Back on the ship a couple more Sperm Whales were seen as we cruised around the headland. During a Zodiac cruise later in the afternoon we saw Sea Otters and a large number of Harbour Seals in the kelp beds around the rocks. There were also hundreds of Horned Puffins nesting on the cliffs and Grey-crowned Rosy Finches feeding close to the waterfront. We then set a course for Bering Island again. On the way we had an escort from a few Humpback Whales and Laysan Albatross (much to the delight of the birders) which we watched from the decks.
Our last landing on these beautiful islands was in Commander Bay, where Bering’s expedition landed, wrecked and was forced to overwinter, suffering many hardships before re building their ship and sailing back to Kamchatka. They lost 31 crew and officers, including Bering himself, and some of them were buried on the island. There are several poignant memorials to the expedition and those who died on the island in the winter of 1741. It is now a peaceful place with beautiful wild flowers and lovely scenery, but you can still get a sense of what it must have been like in the winter and even in other seasons, when the weather can be equally vicious.
Another splendid morning en route to Karaginsky Island. Even though it was very tempting to stay out on deck, we had two really interesting lectures this morning. The first was following on from our sightings the other day of sea otters and was about their biology and the history of hunting in the 19th and early 20th century for their fur, which all but wiped the species out in the region. Later, our Russian representatives from Birding International, Evgeny and Elena presented their very informative talk about biology and conservation of the Spoon-billed Sandpiper, which is one of the main objectives of our trip. They have been working with the species for over ten years and their knowledge is extensive. It was a very interesting, but also in many ways disturbing account of the species history, showing the rapid decline in numbers that only a huge conservation effort can remedy. They also showed video of breeding sandpipers and described a few points that we have to keep in mind while making our small contribution to the project during the voyage. Immediately after lunch we set out for the landing on Karaginsky Island where we spent three hours ashore in glorious sunny weather. Birding highlights included a Red-spotted Bluethroat, Dusky Warbler, Red-throated and Pechora Pipits and Pallas’s Reed Bunting, Wealso noted a good number of Long-tailed Skuas which were patrolling the tundra in search of prey. Overall it was a very successful birding day. After dinner we had a lecture from our guest speaker Dr Debbie Pain, who gave an excellent talk about the Spoon-billed Sandpiper captive breeding and head starting programs, run by the Wildfowl & Wetlands Trust in Slimbridge, UK. We learned about the research behind it, and the methods and logistical challenges the various teams had to manage. She showed a touching six minute film which followed the first year of the captive breeding operation,when the eggs and recently hatched chicks were transported to Anadyr on the Spirit of Enderby in 2011. We’re alI looking forward to doing our bit over the next few days.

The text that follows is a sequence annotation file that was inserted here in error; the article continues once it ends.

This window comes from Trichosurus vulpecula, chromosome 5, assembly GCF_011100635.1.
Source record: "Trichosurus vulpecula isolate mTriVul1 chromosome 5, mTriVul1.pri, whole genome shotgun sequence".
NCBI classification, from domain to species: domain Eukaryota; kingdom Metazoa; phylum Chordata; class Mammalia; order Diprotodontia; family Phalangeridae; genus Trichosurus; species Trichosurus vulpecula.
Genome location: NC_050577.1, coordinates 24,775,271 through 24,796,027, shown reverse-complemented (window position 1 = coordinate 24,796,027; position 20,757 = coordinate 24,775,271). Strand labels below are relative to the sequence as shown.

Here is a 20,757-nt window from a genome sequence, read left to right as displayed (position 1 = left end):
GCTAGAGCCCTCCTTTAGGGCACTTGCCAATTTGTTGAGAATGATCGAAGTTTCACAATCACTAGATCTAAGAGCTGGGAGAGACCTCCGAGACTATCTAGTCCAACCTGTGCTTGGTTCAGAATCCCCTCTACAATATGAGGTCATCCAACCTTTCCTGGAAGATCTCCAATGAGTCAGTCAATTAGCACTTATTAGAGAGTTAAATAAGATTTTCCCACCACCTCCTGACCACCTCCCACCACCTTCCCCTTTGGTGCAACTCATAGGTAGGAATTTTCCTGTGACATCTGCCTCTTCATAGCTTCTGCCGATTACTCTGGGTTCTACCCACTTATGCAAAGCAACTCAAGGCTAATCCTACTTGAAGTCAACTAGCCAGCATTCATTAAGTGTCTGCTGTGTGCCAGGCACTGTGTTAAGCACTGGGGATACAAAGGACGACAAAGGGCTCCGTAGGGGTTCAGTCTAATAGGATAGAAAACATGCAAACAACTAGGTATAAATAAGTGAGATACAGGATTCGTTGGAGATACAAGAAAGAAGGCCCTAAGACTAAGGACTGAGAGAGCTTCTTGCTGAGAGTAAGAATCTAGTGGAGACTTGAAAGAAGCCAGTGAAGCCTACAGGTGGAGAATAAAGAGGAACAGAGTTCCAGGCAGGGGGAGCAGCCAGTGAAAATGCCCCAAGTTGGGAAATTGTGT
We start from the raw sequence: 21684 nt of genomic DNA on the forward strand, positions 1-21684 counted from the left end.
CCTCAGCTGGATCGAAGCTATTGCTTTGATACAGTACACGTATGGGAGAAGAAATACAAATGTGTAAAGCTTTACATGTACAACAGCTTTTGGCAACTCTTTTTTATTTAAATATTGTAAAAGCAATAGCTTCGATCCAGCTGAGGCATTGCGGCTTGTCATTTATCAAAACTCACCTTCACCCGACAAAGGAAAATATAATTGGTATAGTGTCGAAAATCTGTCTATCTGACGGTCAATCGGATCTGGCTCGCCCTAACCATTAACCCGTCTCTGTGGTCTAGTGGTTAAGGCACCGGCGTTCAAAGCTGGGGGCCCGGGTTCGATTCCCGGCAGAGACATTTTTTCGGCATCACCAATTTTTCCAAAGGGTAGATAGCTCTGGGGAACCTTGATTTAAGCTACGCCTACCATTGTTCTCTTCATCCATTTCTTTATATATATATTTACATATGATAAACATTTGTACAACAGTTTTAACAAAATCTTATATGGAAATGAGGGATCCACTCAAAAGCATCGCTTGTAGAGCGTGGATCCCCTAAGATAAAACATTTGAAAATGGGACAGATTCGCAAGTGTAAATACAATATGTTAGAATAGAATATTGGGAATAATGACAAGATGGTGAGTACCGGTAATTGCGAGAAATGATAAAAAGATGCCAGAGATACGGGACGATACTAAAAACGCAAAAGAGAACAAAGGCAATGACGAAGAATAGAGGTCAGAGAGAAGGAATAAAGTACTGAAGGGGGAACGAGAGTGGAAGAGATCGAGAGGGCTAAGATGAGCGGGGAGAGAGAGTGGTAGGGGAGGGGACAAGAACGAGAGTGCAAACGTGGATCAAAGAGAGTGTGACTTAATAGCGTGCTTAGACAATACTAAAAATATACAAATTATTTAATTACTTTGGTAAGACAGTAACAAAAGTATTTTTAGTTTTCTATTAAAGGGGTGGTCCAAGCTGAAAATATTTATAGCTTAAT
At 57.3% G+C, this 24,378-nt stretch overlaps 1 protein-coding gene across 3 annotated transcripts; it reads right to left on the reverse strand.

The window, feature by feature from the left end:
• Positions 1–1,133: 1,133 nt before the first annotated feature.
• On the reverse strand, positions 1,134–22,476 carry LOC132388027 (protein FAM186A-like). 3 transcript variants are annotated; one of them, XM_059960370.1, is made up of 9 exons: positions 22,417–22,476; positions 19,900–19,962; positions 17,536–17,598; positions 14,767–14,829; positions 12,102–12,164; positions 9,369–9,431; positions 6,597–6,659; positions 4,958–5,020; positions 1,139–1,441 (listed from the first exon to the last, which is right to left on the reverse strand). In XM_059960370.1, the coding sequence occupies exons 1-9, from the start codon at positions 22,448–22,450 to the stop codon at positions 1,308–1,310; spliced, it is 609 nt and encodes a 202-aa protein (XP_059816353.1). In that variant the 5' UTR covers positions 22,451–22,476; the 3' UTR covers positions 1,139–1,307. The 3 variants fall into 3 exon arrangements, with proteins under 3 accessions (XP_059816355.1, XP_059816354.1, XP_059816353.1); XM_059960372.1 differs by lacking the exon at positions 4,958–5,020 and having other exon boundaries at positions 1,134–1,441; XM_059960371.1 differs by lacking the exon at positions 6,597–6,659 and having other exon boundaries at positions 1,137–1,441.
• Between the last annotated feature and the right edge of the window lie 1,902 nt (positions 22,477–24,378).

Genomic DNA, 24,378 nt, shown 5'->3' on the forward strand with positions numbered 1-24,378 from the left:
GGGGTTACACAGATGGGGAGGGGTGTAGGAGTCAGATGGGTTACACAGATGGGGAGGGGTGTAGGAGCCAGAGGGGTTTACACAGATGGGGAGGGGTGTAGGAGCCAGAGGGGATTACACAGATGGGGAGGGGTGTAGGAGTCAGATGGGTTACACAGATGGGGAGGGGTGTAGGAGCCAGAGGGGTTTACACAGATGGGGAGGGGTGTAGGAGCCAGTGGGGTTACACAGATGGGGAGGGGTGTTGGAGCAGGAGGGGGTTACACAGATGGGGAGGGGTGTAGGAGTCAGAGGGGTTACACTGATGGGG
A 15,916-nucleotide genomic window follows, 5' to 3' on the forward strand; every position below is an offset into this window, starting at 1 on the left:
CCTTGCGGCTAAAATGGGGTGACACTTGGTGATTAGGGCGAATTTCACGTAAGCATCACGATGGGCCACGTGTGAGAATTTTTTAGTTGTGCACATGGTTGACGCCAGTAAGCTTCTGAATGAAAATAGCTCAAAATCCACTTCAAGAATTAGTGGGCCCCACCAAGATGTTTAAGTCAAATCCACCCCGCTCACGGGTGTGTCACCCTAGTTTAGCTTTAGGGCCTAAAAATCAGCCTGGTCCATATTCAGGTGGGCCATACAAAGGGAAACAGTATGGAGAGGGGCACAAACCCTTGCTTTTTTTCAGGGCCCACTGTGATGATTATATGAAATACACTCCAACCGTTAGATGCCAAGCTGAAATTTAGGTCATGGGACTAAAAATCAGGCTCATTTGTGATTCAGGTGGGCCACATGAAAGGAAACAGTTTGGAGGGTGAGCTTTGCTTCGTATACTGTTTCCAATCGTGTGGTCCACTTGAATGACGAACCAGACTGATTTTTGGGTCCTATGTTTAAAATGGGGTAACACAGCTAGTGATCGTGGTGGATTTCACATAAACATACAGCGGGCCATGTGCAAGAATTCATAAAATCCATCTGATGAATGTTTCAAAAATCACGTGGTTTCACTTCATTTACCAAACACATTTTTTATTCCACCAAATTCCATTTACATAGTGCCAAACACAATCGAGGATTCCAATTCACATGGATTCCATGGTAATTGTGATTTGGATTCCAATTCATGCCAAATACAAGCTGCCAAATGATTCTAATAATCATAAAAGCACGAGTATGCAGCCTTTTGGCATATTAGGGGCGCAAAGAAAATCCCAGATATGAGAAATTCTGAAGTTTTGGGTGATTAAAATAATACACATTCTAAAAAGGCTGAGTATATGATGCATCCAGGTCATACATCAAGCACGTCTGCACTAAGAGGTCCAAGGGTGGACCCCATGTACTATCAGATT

Verkhoturova Island and Govena Peninsula
We had an early morning start with a landing on Verkhoturova Island, which is famous not only for its bird colonies but also for their accessibility. After landing on the gravely beach we climbed a steep grassy slope and were blown away by the spectacle that opened to us. Puffins were just a few metres away, with kittiwakes and guillemots tightly packed on the cliffs just below us, while hundreds of Slaty-backed Gulls nested amongst the grass beside the track. We carefully approached the colony, making sure not to disturb or damage any birds or nests. Everyone found a spot to just sit and enjoy time with the birds. It was absolutely brilliant to be so close to so many birds, especially the puffins and have the time to sit and enjoy them. Amongst the activity we also saw a few Common Eiders and Steller’s Sea Eagles while a Red Fox checked us out from the beach. Great flocks of Crested and Parakeet Auklets flew overhead and we rather reluctantly made our way back to the zodiacs. During lunch the ship steamed towards the Govena Peninsula and Cape Primetniy (Conspicuous), which the expedition team have nicknamed ‘bear gully’. The area lived up to this name as even before we launched the Zodiacs, four bears were spotted on the shore. On the way we sailed round an old shipwreck, which now hosts a massive Slaty-backed Gull colony and took some good photos of the chicks whilst dodging the adults screaming round our heads. As we drew near to land the scheduled bear appeared and obligingly posed for photographs very close to the Zodiacs. After everyone had made the most of this super photo op,it strolled back inland. We spotted a second bear before heading back to the ship. Later the Spirit of Enderby was boarded by some of the reserve staff and border control officers. Despite the guns and knives they sported, they were pretty friendly and after all the formalities were over, left us to enjoy our dinner.